At least the Bank of England has stopped dancing around the idea that inflation will hit double digits this year. Back in March, the prospect wasn’t spelled out starkly; instead, there was a warning that the peak would be “several percentage points” higher than the 7.25% previously forecast. Now there’s no fudging: 10.2% is the official forecast for the fourth quarter of this year.
And, frankly, the figure should surprise nobody who has been tracking wholesale energy prices and projections for household bills, where the open question is how close the price cap (currently £1,971, having been £1,277 at the start of this year) gets to £3,000 when it is next revised in October. The Bank used £2,800 in calculations, which was entirely reasonable since half the six-month measurement period for calculating the cap has already passed.
That, though, was as far as the clarity in communication extends. The gloriously unclear part is Threadneedle Street’s plan to cope with 10% inflation, a sight not seen for 40 years. The pound sank two and half cents against the US dollar, which qualifies as a huge one-day movement and one that probably can’t be explained solely by the gloomy economic forecasts. A slice of the currency weakness may owe something to the confusion within the monetary policy committee about its next steps.
Three members wanted to raise rates by a half-point immediately, yet two others thought it was “not appropriate” to sign up to a statement that said, gently, that “some degree” of further tightening in monetary policy might still be needed in coming months. Nobody should expect consensus on the MPC (and group-think would be terrible), but the gap between the doves and hawks has rarely looked so wide.
A generous interpretation says that is because setting the correct policy framework is fiendishly difficult at present. Yet the decision-making won’t be made any easier if the pound keeps sliding, generating more imported inflation. The good(ish) news is that sterling’s performance against the euro, the more important currency from a trade perspective, has been nothing like as weak as against the dollar.
But, at $1.2350 – Thursday’s late-afternoon price – sterling is now creeping perilously close to the $1.20 low from which it has bounced every time since the Brexit vote in 2016. One wouldn’t want to see it go lower than that. Having spent most of 2012 arguing that inflation would be transitory, the Bank now has a big communication job on its hands. Talk of a sterling crisis is grossly premature, but we don’t want to get close to that territory.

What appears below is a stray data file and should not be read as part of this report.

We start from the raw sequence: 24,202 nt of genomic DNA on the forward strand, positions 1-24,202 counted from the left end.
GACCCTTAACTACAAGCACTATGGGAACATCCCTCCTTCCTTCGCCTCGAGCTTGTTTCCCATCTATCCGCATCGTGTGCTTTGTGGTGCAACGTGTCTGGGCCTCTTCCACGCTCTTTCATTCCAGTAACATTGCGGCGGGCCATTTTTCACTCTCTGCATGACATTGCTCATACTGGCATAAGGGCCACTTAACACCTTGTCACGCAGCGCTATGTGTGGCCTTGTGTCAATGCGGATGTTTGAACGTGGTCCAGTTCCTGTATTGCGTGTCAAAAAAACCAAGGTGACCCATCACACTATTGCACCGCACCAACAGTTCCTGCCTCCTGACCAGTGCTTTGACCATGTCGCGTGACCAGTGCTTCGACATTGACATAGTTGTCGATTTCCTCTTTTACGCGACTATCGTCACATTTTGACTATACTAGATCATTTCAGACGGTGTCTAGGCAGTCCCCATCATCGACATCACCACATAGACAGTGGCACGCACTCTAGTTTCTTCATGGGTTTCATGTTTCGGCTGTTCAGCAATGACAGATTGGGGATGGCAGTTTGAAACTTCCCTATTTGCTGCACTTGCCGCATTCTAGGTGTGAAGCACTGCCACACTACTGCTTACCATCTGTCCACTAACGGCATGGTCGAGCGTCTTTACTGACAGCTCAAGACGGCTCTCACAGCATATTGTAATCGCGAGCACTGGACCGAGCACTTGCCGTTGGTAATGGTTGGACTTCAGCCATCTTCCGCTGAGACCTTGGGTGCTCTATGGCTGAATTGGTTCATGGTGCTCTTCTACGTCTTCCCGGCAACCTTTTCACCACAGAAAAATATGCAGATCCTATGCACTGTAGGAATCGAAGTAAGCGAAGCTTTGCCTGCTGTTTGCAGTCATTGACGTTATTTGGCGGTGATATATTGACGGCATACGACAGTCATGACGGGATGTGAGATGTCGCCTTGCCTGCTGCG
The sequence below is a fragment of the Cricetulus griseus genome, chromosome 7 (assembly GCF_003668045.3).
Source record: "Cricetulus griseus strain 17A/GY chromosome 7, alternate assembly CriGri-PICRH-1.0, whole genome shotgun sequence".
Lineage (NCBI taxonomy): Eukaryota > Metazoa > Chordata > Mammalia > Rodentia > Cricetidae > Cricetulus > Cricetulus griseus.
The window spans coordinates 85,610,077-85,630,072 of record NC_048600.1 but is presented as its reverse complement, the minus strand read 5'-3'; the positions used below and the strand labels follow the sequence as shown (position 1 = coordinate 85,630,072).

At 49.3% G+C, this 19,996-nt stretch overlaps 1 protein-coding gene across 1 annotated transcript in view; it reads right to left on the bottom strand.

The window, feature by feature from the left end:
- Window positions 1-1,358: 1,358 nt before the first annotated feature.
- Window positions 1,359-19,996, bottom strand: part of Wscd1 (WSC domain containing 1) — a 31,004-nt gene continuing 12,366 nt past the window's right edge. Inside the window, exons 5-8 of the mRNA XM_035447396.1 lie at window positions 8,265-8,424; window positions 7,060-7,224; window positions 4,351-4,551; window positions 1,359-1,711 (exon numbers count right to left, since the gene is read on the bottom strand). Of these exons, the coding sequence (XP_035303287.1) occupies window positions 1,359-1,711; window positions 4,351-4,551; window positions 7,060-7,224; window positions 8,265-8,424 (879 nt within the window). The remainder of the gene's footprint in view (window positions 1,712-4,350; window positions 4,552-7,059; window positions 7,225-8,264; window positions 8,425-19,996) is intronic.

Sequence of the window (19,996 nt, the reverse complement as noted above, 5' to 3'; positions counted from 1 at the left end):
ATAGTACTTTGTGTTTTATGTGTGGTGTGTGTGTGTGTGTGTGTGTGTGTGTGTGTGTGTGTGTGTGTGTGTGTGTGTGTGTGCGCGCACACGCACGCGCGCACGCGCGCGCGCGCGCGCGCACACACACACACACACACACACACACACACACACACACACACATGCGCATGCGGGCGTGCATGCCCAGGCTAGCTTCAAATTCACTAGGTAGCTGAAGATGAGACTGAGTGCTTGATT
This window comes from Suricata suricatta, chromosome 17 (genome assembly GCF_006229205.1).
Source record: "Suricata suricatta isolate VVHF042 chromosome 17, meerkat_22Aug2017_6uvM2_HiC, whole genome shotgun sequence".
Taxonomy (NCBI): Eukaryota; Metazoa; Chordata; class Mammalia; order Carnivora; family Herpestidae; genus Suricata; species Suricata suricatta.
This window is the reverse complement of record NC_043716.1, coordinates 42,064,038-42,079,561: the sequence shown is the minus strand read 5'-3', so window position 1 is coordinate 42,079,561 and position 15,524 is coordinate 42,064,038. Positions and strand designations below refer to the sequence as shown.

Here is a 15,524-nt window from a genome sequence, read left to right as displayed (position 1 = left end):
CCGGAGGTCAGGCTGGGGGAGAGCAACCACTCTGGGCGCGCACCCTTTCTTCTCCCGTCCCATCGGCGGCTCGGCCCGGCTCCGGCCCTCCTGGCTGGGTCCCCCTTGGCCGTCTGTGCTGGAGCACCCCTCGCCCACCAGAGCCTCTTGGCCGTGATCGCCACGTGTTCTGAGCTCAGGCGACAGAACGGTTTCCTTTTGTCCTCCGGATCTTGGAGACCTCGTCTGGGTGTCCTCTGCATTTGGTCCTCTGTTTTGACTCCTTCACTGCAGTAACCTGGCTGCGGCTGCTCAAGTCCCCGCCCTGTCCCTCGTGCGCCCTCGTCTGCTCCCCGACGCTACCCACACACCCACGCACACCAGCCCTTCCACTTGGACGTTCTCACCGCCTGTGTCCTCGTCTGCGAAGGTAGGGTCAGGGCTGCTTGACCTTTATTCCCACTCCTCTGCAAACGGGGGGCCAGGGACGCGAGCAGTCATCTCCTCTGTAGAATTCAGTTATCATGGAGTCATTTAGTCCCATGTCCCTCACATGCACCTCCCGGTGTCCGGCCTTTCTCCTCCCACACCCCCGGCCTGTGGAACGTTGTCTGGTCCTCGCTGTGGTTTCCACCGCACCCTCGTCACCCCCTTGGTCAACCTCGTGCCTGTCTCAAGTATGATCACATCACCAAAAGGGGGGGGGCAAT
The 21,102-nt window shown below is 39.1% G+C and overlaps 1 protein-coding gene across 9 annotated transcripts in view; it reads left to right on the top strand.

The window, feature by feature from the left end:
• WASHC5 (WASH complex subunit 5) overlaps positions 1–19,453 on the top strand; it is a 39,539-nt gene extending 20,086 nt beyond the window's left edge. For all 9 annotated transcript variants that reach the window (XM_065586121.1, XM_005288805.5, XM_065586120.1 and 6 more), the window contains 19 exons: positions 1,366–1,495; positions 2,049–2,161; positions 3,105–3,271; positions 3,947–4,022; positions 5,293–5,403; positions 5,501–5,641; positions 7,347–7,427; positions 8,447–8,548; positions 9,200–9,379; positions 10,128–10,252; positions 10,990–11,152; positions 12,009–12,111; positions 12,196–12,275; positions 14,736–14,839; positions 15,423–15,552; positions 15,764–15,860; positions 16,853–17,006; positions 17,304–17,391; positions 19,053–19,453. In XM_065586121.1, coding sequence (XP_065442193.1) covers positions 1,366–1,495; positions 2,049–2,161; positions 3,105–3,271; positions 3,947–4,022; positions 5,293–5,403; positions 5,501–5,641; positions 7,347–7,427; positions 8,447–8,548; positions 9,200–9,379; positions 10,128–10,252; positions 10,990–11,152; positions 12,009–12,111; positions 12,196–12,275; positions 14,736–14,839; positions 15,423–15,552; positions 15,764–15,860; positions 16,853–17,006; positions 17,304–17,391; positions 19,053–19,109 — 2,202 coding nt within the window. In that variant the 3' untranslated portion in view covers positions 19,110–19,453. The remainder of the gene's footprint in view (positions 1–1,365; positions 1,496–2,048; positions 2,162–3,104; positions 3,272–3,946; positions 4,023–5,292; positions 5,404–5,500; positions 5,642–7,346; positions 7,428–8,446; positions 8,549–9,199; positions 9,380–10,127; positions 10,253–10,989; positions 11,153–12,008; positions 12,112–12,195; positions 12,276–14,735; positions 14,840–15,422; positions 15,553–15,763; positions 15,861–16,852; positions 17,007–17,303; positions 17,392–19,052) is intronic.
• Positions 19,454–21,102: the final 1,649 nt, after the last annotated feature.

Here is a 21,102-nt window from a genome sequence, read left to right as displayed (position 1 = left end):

A political and financial battle is raging behind the scenes for the right to host the flotation, or IPO, of Arm, the Cambridge-based chip designer that was bought by SoftBank of Japan in 2016. Or, more accurately, the UK is putting up a fight.
The government and the London Stock Exchange are desperately keen to see Arm return to the London market, where, at £40bn-ish, it would be the biggest technology show in town. Over in the US, it’s hard to detect a lobbying overdrive. That is probably because Masayoshi Son, kingpin at SoftBank, has already indicated a preference for the Nasdaq stock exchange in the US – “the centre of global hi-tech”, as he called it.
So Hermann Hauser, one of the key figures in Arm’s creation, didn’t do London any favours on Thursday by seeming to agree with Son that the US has more cachet and more liquidity in tech. On the other hand, Hauser also said this: “Arm is a UK company. It worked well with a dual listing before and I’m very much in favour of having a dual listing in London again.”
The key point about a dual listing is that it never works if London plays second-fiddle. A standard listing, as opposed to the premium variety that qualifies for inclusion in FTSE indices, gets ignored if New York is seen as the primary venue. But the set-up can work in reverse. US investors are happy to own US depositary receipts in large FTSE 100 companies.
London should also shout about the happy existence on the Amsterdam exchange of ASML, the Dutch maker of machines central to the progress of the semiconductor industry. ASML is worth $200bn and shows that you can be very big in tech outside the US. London remains the rank outsider in the race for Arm, but it should keep pushing.